New York City has Central Park, and Los Angeles has beautiful Griffith Park. The delightfully undeveloped land is in the hills that separate Hollywood from the San Fernando Valley. It’s a welcome break from the endless pavement, concrete, and glass of LA’s urban sprawl. And as a centerpiece, with the best view of the city imaginable, is the Griffith Observatory — a place where people have come for decades to think about the stars that are over the stars.
Griffith Observatory is located in the hills above Hollywood, on the north side of Los Angeles. From US 101, exit on Gower Street, then turn right onto Franklin Avenue, left on Western Avenue, and right on Los Feliz Boulevard. From Los Feliz, turn on either Fern Dell Drive or Vermont Avenue. Signs will point you in the right direction.
I have attempted to visit Griffith Observatory twice, and both times turned out about the same. Even though I had left the city behind, I hadn’t left the traffic behind. The narrow two-lane roads that twist up the hills to the observatory were jammed with cars. Many people chose to park at the side of the road, far from the observatory, and walk the rest of the way. On the first visit, a few years ago, I didn’t even bother getting out of my car. This time, I decided to find a parking spot, no matter how far away, and walk.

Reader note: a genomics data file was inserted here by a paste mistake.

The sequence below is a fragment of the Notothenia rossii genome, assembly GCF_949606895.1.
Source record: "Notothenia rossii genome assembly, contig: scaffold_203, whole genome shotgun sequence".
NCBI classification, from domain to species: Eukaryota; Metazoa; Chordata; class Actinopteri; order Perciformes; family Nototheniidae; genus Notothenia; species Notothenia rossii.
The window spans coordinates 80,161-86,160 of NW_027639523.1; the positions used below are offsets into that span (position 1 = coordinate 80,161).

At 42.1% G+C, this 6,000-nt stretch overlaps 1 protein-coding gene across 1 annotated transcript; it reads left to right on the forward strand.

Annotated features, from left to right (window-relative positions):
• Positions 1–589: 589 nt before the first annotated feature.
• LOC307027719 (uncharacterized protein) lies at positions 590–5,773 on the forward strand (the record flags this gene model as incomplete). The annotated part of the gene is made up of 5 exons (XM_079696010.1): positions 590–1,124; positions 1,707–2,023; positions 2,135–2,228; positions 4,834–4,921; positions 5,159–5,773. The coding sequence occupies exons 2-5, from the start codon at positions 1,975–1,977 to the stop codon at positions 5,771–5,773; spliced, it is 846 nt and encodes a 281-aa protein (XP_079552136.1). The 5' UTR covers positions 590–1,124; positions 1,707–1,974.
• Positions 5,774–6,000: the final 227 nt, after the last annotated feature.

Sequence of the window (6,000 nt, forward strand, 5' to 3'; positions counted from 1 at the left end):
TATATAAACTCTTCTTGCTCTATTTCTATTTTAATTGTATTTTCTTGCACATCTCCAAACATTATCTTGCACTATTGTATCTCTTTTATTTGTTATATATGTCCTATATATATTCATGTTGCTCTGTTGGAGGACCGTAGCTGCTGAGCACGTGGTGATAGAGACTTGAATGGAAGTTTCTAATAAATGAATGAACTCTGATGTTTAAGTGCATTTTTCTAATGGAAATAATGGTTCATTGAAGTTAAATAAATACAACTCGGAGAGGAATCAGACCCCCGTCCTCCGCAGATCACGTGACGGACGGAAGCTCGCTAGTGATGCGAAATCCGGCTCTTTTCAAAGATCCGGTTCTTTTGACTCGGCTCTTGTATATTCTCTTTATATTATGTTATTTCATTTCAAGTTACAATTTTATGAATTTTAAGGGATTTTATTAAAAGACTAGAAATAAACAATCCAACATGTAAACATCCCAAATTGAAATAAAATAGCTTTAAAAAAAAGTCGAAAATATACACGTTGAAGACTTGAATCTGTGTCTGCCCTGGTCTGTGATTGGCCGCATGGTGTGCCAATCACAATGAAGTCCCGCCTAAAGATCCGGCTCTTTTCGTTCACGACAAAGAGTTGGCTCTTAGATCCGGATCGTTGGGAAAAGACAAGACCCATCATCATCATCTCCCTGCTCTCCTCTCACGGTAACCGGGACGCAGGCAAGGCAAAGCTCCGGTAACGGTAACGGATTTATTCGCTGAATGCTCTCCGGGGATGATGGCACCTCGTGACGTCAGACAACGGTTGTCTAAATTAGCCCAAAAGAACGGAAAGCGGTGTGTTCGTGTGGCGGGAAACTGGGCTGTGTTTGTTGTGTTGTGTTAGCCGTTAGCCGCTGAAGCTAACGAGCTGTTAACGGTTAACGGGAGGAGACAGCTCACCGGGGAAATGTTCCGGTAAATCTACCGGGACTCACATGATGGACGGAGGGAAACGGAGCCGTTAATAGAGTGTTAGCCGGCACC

When you arrive, you will instantly recognize the Griffith Observatory. Even if you’ve never been here before, you’ve seen it a million times. It’s a favorite filming location for modern-day flicks and movies set in the early 20th century…
…thanks to its art-deco design. Step inside…
… and the first attraction that captures your attention is the swinging pendulum, suspended from the ceiling. As the rotation of the earth slowly modifies the pendulum’s path, it knocks over pegs, lined up along the floor.
There are various other science exhibits spreading out to the left and right. You’ll likely feel like you’re on an elementary school field trip.
Head down to the basement, for an impressive exhibit on the solar system. It helps put the size of our planet in perspective!
The real treat, though, is on the roof. Take the stairs outside…
… where an outdoor patio encircles the building’s domes. Up here…
… the Los Angeles skyline is beautiful… even if it’s somewhat hazy.
You can also peek inside at the observatory’s Zeiss 12-inch refracting telescope.
There’s also a grand view of the observatory’s front courtyard, with the Hollywood Sign and Mount Lee in the distance. You can hike there from here, but I’d recommend a different path.
Keep in mind that the parking lot at Griffith Observatory is very small, and the road to the observatory will likely be very crowded. Allow some extra time. It’s worth the effort to see this Los Angeles landmark, and the outstanding view of the city.
Here’s a look at the time-lapse video of the drive through Griffith Park, up to the Observatory: